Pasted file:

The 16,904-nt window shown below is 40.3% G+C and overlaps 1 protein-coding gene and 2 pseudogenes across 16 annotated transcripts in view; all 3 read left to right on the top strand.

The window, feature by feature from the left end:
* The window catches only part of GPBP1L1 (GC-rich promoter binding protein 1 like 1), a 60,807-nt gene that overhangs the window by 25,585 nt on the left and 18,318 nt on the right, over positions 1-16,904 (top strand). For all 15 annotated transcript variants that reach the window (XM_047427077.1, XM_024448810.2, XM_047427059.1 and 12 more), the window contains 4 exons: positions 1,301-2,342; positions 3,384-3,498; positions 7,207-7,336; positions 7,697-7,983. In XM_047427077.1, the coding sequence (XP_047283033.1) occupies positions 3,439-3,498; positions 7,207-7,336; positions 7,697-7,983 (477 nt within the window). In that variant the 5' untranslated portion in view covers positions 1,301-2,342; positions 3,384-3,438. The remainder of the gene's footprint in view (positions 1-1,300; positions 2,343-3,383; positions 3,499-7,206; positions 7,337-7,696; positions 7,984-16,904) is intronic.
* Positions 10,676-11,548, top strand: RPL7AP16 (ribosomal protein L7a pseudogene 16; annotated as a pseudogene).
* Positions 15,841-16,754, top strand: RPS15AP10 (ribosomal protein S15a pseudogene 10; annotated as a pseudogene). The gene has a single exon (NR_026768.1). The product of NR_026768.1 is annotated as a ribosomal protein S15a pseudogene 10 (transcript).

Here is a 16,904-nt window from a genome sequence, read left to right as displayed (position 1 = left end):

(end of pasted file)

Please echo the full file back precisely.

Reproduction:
The 16,904-nt window shown below is 40.3% G+C and overlaps 1 protein-coding gene and 2 pseudogenes across 16 annotated transcripts in view; all 3 read left to right on the top strand.

The window, feature by feature from the left end:
* The window catches only part of GPBP1L1 (GC-rich promoter binding protein 1 like 1), a 60,807-nt gene that overhangs the window by 25,585 nt on the left and 18,318 nt on the right, over positions 1-16,904 (top strand). For all 15 annotated transcript variants that reach the window (XM_047427077.1, XM_024448810.2, XM_047427059.1 and 12 more), the window contains 4 exons: positions 1,301-2,342; positions 3,384-3,498; positions 7,207-7,336; positions 7,697-7,983. In XM_047427077.1, the coding sequence (XP_047283033.1) occupies positions 3,439-3,498; positions 7,207-7,336; positions 7,697-7,983 (477 nt within the window). In that variant the 5' untranslated portion in view covers positions 1,301-2,342; positions 3,384-3,438. The remainder of the gene's footprint in view (positions 1-1,300; positions 2,343-3,383; positions 3,499-7,206; positions 7,337-7,696; positions 7,984-16,904) is intronic.
* Positions 10,676-11,548, top strand: RPL7AP16 (ribosomal protein L7a pseudogene 16; annotated as a pseudogene).
* Positions 15,841-16,754, top strand: RPS15AP10 (ribosomal protein S15a pseudogene 10; annotated as a pseudogene). The gene has a single exon (NR_026768.1). The product of NR_026768.1 is annotated as a ribosomal protein S15a pseudogene 10 (transcript).

Here is a 16,904-nt window from a genome sequence, read left to right as displayed (position 1 = left end):